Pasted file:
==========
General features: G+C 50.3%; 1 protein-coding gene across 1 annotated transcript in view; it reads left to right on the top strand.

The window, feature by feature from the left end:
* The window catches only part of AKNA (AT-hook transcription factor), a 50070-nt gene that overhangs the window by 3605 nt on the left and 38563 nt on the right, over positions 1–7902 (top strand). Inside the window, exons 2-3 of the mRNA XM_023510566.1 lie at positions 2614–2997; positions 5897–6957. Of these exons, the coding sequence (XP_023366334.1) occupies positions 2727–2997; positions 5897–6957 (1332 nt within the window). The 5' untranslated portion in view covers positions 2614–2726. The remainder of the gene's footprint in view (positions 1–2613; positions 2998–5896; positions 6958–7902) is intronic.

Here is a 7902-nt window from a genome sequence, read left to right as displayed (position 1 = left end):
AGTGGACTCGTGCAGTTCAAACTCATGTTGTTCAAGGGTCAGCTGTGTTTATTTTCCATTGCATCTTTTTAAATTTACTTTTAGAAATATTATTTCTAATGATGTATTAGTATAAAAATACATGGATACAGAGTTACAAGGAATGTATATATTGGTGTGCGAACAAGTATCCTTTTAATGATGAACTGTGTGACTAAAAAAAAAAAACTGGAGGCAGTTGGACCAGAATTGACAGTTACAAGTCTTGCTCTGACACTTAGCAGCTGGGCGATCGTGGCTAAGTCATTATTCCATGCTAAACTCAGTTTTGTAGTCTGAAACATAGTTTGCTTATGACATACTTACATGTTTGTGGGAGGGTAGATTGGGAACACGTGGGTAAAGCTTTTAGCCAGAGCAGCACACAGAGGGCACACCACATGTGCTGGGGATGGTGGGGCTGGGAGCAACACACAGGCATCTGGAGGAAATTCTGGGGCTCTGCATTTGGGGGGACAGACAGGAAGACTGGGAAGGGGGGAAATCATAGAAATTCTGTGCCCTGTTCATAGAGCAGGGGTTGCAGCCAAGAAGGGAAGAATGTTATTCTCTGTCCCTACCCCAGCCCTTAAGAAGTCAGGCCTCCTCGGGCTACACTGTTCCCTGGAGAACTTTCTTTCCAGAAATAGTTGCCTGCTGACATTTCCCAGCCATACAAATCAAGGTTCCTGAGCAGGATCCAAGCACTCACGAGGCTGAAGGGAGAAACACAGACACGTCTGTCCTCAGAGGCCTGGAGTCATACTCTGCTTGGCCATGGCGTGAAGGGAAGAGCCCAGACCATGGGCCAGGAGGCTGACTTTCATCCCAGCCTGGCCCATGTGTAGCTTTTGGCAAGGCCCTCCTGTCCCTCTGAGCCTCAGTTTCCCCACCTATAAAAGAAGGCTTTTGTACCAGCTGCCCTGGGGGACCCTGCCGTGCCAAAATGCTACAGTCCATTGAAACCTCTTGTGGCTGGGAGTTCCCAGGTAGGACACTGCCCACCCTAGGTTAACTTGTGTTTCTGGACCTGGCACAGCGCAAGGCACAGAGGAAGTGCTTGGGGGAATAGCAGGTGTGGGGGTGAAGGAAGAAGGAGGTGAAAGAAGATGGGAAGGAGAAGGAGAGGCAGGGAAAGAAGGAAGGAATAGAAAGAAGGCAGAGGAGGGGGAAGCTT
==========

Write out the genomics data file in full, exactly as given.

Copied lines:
General features: G+C 50.3%; 1 protein-coding gene across 1 annotated transcript in view; it reads left to right on the top strand.

The window, feature by feature from the left end:
* The window catches only part of AKNA (AT-hook transcription factor), a 50070-nt gene that overhangs the window by 3605 nt on the left and 38563 nt on the right, over positions 1–7902 (top strand). Inside the window, exons 2-3 of the mRNA XM_023510566.1 lie at positions 2614–2997; positions 5897–6957. Of these exons, the coding sequence (XP_023366334.1) occupies positions 2727–2997; positions 5897–6957 (1332 nt within the window). The 5' untranslated portion in view covers positions 2614–2726. The remainder of the gene's footprint in view (positions 1–2613; positions 2998–5896; positions 6958–7902) is intronic.

Here is a 7902-nt window from a genome sequence, read left to right as displayed (position 1 = left end):
AGTGGACTCGTGCAGTTCAAACTCATGTTGTTCAAGGGTCAGCTGTGTTTATTTTCCATTGCATCTTTTTAAATTTACTTTTAGAAATATTATTTCTAATGATGTATTAGTATAAAAATACATGGATACAGAGTTACAAGGAATGTATATATTGGTGTGCGAACAAGTATCCTTTTAATGATGAACTGTGTGACTAAAAAAAAAAAACTGGAGGCAGTTGGACCAGAATTGACAGTTACAAGTCTTGCTCTGACACTTAGCAGCTGGGCGATCGTGGCTAAGTCATTATTCCATGCTAAACTCAGTTTTGTAGTCTGAAACATAGTTTGCTTATGACATACTTACATGTTTGTGGGAGGGTAGATTGGGAACACGTGGGTAAAGCTTTTAGCCAGAGCAGCACACAGAGGGCACACCACATGTGCTGGGGATGGTGGGGCTGGGAGCAACACACAGGCATCTGGAGGAAATTCTGGGGCTCTGCATTTGGGGGGACAGACAGGAAGACTGGGAAGGGGGGAAATCATAGAAATTCTGTGCCCTGTTCATAGAGCAGGGGTTGCAGCCAAGAAGGGAAGAATGTTATTCTCTGTCCCTACCCCAGCCCTTAAGAAGTCAGGCCTCCTCGGGCTACACTGTTCCCTGGAGAACTTTCTTTCCAGAAATAGTTGCCTGCTGACATTTCCCAGCCATACAAATCAAGGTTCCTGAGCAGGATCCAAGCACTCACGAGGCTGAAGGGAGAAACACAGACACGTCTGTCCTCAGAGGCCTGGAGTCATACTCTGCTTGGCCATGGCGTGAAGGGAAGAGCCCAGACCATGGGCCAGGAGGCTGACTTTCATCCCAGCCTGGCCCATGTGTAGCTTTTGGCAAGGCCCTCCTGTCCCTCTGAGCCTCAGTTTCCCCACCTATAAAAGAAGGCTTTTGTACCAGCTGCCCTGGGGGACCCTGCCGTGCCAAAATGCTACAGTCCATTGAAACCTCTTGTGGCTGGGAGTTCCCAGGTAGGACACTGCCCACCCTAGGTTAACTTGTGTTTCTGGACCTGGCACAGCGCAAGGCACAGAGGAAGTGCTTGGGGGAATAGCAGGTGTGGGGGTGAAGGAAGAAGGAGGTGAAAGAAGATGGGAAGGAGAAGGAGAGGCAGGGAAAGAAGGAAGGAATAGAAAGAAGGCAGAGGAGGGGGAAGCTT